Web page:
Another reason is the desire to bring from different locations together so it can be consolidated more easily for reporting. “”The only way to really be able to do that is to be able to get some sort of higher-level consolidated view,”” Steinhardt says. A way to do that is to pull data from storage in multiple locations over wide-area links to a central point.

Many large organizations have multiple data centres in different locations, and long-haul links among SANs are a good way to create replicas of data in more than one data centre for a number of purposes, says Brian Truskowski, general manager of storage software at IBM.

Another reason for tying separate SANs together is efficiency, says IDC’s Freedman. With separate storage-area networks in different locations, one may have spare capacity while another is full to bursting. Rather than spend money on adding capacity to the overloaded SAN, an organization might use wide-area links between them to take advantage of the available space somewhere else.

SONET WILL BECOME A VIABLE OPTION FOR LINKING SANS

Long-distance links among SANs can also reduce administration costs by allowing for remote management, says Steinhardt at EMC. For instance, he says, one major transportation company manages SANs at two locations from a single point.

“”People are trying to get more out of their installed networks and out of their existing infrastructure,”” says Freedman. “”A lot of people don’t have capital expenditure budgets these days.””

A similar motive helps drive interest in storage virtualization – which Freedman notes is increasingly being referred to as storage management.

Steinhardt defines virtualization as “”fooling some component into thinking that it’s seeing something that’s substantially simpler than what is really under the covers.”” Storage virtualization in its earliest and simplest form meant making a number of disks look like one big disk, so that applications would not have to deal with the complexity of multiple storage devices.

EACH VENDOR HAS ITS OWN VIRTUALIZATION STANDARD

A layer of storage virtualization software sitting between the application server and the physical storage hides the complexity of the storage systems from the applications, Truskowski says. This way, changes in the physical storage systems don’t affect the applications.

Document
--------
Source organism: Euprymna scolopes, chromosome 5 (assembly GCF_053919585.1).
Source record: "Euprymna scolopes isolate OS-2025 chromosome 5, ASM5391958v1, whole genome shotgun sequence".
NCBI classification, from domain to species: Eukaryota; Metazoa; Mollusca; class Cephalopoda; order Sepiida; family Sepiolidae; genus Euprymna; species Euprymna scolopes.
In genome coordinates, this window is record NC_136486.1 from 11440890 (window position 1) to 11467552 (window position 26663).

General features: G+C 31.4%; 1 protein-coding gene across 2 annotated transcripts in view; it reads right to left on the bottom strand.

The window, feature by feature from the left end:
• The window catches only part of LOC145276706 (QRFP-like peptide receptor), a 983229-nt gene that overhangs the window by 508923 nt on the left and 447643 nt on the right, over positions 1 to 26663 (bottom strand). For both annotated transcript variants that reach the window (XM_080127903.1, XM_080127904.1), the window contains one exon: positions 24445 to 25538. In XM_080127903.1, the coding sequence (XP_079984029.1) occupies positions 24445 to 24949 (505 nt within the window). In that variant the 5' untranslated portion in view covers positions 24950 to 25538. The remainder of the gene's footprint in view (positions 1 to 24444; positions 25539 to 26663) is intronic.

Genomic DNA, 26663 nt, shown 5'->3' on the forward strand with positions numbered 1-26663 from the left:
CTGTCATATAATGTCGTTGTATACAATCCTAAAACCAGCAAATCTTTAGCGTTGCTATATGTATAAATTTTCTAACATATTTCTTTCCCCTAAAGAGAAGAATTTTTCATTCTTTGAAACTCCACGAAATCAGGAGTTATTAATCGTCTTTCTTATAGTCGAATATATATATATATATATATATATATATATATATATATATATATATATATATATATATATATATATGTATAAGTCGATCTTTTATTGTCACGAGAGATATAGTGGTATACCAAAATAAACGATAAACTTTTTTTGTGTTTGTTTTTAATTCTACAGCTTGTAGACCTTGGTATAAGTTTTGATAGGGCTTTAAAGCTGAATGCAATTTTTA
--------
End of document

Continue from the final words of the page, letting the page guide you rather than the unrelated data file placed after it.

Like wide-area links among SANs, virtualization is interesting partly because of its ability to make better use of existing facilities. It can combine a large number of separate storage devices into a single pool of storage available to many applications. Many businesses are using as little as 20 to 40 per cent of their storage capacity, Truskowski says. “”If we could help them drive their utilization rate up by 20 per cent, the typical customer with a SAN would see about a quarter of a million dollars in annual savings.””

But the major problem with storage virtualization today is a lack of common standards and definitions throughout the industry, says IDC’s Freedman. “”Every vendor has their own vision of virtualization and their one definition of what virtualization is,”” he says. For that reason, interoperability isn’t what it could be. “”While virtualization is fairly advanced in a homogeneous environment, in the heterogeneous environments that isn’t working as well.””

However, Freedman says, standards bodies are making serious efforts to create effective standards for virtualization.

Truskowski says IBM is talking with competing vendors about information-sharing and interoperability-testing agreements to make various brands of products work together.

Virtualization can complement wide-area connections among SANs, Steinhardt points out, because virtualization can shield applications from the complexity of dealing with two or more SANs and connections among them.

“”Wouldn’t it be nice, particularly for a business continuity solution, if I could define different service requirements for different applications?”” Steinhardt says. Those requirements might include remote replication of data for key applications. The applications themselves would not be concerned with writing data to a remote backup site — they would simply write to what appeared to them to be local disks, and the SAN would do the rest.